Saturday, March 24, 2007

THE THOMAS CROWN AFFAIR: Blu-ray (G2 Productions 1999) MGM Home Video

John McTiernan’s remake of The Thomas Crown Affair (1999) is a somewhat leaden excursion into what makes a millionaire businessman’s fetish for fine art tick. Crown (Pierce Brosnan) can have anything he wants. But that’s not the point. What matters more to Crown than complacency with his untold quantities of wealth is the art of the big swindle. To steal is a thrill. It’s exciting. It makes him feel alive.


After arranging to have his own painting stolen from New York’s Metropolitan Art Gallery, Crown is besought by curious speculations from police detective Michael McCann (Denis Leary) and insurance investigator, Catherine Banning (Rene Russo). McCann suspects foul play. So does Banning, but she ends her search for the truth by getting much too up close and personal with the man who may be on the cusp of indictment for insurance fraud.


Catherine and Crown begin an adulterous affair of the sweaty hot-blooded, all consuming and obsessive variety (think Fatal Attraction but without the bunny and with Brosnan as the homme fatale). Catherine's clinical investigator melts like butter as Crown ignites her senses with erotic rendezvous at some of his more 'out of the way' retreats. It's a backstage pass for Catherine - a chance to enter the world of a marginally disturbed thrill seeker who has every intention of leaving her flat and unfulfilled in the final reel. But here's the gracious whim of fate - or overwrought movie cliche (whichever you prefer). Crown has also decided that Cate's the gal for him. After seemingly disappearing forever from Catherine's life, he turns up in the seat next to her on a plane bound for the islands. 


The Thomas Crown Affair is stylish and slickly packaged entertainment...but that's about all. Visually, its a winner. Its narrative is more problematic. In the 1968 original, Steve McQueen’s Thomas Crown masterminds a bank job right under the nose of sultry insurance femme fatale, Vicki Anderson (Faye Dunaway). For McQueen’s Crown, the thrill of the heist is akin to an intellectual pursuit – how best to scoop the people who are supposed to be one step ahead of him. McQueen's Crown is full of male ego and a general contempt for humanity that ends with his dumping Vicki.


Brosnan’s Crown is a very different animal. He’s not in it for the intellectual stimulation, but for the adrenaline rush and visceral exhilaration that jolts him out of his daily boredom. McQueen’s Crown’s need for excitement is replaced in the remake with Brosnan’s Crown’s growing erotic passion for Banning and her reciprocated dependency on their sexual liaisons that compromise her position as an investigator.


What is particularly disappointing about McTiernan’s remake is how little passion there seems to be from either Brosnan or Russo in their respective roles. The chemistry is simply not there, despite McTiernan’s artfully shot seduction and sex scenes, done mostly in half shadow and varying stages of undress. In the end, what we get from this ‘affair’ is a stylish semi-complex thriller where the manipulation of sexual attachments becomes the central focus.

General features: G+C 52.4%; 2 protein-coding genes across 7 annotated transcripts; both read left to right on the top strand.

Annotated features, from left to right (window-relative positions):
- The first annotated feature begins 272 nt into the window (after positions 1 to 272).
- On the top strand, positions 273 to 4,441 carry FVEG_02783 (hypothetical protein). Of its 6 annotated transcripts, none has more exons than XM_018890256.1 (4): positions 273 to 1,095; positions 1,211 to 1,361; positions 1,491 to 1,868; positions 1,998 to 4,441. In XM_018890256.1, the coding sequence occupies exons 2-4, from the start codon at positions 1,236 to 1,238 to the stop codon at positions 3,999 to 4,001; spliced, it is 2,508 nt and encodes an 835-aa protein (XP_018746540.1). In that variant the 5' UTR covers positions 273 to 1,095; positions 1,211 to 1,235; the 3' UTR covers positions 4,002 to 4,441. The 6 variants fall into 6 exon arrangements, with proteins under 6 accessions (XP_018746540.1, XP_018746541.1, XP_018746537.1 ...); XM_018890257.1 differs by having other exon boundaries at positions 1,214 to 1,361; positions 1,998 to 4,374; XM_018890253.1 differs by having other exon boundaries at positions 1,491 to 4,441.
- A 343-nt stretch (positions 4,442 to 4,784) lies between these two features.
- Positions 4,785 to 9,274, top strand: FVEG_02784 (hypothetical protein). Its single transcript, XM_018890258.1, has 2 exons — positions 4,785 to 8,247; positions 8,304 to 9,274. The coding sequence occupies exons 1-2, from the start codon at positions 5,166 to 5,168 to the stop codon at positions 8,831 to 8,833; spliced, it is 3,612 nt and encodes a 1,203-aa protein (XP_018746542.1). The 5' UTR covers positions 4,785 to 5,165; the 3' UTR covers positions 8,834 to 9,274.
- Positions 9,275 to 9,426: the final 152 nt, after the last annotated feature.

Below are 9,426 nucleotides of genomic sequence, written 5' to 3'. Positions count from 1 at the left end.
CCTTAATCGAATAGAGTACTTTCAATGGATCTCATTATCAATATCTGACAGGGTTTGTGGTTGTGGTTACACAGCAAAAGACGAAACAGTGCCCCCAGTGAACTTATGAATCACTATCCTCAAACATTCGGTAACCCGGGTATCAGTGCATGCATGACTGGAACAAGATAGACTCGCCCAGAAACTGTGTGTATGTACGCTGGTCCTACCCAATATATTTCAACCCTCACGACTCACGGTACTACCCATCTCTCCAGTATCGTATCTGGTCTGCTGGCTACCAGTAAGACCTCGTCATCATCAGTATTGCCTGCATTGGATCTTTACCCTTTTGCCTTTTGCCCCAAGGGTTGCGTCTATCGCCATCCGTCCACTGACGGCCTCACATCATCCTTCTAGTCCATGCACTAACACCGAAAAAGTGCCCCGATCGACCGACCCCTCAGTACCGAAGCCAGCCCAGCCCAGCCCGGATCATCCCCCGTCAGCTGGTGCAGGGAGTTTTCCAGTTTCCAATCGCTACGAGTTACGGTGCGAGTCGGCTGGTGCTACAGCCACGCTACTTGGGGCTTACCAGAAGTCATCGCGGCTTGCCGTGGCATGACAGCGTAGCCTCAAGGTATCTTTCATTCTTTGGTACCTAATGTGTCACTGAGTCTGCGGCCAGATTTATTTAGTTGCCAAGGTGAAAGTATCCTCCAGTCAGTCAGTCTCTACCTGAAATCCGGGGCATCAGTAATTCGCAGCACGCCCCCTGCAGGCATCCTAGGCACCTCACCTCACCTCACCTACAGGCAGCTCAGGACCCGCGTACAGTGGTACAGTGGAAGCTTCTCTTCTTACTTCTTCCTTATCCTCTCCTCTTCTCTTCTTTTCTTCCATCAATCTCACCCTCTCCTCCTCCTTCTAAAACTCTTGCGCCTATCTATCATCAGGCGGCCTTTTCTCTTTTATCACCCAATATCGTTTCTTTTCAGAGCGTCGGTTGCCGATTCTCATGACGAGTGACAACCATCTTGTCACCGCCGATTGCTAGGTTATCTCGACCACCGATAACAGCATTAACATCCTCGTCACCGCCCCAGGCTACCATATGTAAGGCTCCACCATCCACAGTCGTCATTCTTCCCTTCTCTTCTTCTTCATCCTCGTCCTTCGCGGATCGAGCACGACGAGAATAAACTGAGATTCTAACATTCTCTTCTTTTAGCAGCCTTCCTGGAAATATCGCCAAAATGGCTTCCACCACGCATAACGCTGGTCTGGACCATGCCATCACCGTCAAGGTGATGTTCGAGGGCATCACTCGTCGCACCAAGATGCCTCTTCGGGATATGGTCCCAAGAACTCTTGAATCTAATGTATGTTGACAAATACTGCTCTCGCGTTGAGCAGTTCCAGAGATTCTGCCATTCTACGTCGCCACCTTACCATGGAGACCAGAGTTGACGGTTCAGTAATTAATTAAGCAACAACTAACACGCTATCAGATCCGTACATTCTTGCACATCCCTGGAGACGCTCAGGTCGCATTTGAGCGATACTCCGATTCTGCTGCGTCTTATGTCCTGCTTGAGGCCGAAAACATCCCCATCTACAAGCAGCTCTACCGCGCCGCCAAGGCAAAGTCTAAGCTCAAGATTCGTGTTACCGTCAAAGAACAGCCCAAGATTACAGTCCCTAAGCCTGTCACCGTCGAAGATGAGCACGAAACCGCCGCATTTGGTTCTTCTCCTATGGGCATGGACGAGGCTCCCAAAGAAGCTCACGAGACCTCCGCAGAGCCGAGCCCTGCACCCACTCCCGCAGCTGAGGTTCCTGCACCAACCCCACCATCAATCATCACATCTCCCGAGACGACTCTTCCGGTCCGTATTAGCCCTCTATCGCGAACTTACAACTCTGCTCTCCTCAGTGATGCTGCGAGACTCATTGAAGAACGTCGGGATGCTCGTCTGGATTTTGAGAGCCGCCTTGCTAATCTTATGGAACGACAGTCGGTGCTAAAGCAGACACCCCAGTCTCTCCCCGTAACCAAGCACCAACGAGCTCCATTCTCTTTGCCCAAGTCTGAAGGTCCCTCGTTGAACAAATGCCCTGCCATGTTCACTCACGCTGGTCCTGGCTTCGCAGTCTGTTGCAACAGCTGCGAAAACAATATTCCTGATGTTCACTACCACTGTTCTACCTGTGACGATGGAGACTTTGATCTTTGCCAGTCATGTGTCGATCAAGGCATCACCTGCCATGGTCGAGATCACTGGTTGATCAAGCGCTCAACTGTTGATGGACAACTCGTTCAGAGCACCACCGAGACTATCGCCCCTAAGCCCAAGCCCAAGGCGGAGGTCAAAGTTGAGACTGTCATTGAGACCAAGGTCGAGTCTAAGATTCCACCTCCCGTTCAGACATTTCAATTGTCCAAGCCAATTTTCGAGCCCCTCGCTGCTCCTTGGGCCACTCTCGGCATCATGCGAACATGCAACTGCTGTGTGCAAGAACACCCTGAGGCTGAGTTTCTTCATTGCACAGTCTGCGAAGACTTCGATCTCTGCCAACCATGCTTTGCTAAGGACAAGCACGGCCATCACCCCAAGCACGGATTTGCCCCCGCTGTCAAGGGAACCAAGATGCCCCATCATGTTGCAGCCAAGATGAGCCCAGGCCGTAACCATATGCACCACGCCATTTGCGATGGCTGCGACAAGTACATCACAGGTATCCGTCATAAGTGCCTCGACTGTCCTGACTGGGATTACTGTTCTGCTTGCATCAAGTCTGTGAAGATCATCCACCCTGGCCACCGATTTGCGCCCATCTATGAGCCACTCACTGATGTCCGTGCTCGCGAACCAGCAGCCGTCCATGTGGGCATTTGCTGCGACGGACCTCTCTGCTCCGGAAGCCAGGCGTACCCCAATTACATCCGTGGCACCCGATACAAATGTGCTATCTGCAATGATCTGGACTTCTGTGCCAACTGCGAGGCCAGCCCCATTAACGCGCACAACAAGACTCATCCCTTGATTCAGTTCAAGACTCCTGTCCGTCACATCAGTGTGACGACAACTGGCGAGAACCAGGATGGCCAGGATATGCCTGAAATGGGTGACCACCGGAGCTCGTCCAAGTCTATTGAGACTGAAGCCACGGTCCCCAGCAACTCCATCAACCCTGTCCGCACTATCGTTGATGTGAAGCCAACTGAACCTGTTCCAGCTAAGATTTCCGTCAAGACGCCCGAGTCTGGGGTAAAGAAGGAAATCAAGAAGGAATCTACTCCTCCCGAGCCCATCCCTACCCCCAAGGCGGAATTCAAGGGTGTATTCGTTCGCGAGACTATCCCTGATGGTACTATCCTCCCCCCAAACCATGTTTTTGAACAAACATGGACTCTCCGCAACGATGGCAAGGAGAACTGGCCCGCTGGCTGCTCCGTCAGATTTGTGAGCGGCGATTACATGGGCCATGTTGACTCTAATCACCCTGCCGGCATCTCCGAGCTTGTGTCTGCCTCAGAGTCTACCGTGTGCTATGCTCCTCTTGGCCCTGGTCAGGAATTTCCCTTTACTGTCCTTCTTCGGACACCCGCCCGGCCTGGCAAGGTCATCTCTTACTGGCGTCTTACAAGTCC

If only Russo and Brosnan had been able to convince us they were hot for each other then the remake might have at least worked on this level. It doesn't. Leslie Dixon and Kurt Wimmer's screenplay gets bogged down in the cleverness of Crown's art house caper. The film shifts its focus back and forth from Catherine discovering Crown's fraud to what will happen to Catherine after Crown is done ravaging her body and her career. Tom Priestley Jr.'s edgy cinematography is a big plus for the movie - lush and enveloping, but with a sense of danger seeping from the corners of the film frame. 


MGM’s Blu-ray is impressive. We get a very clean and solid 1080p presentation. Colors pop. Fine detail abounds. Contrast levels are bang on. Film grain has been accurately reproduced. Good stuff here and quite unexpected given Fox's spotty record for mastering vintage titles in hi-def. The audio is 5.1 DTS and quite aggressive at times. Good spatial spread. Fox is up to their old tricks again. No extras on the Blu-ray but we get a DVD copy of the movie that does have an audio commentary from the director. Question: who wants to waste their time watching a standard def DVD just to hear McTiernan's thoughts on the making of the film? Enough said. Bottom line: recommended. 


FILM RATING (out of 5 - 5 being the best)
2.5

VIDEO/AUDIO
3.5

EXTRAS
0

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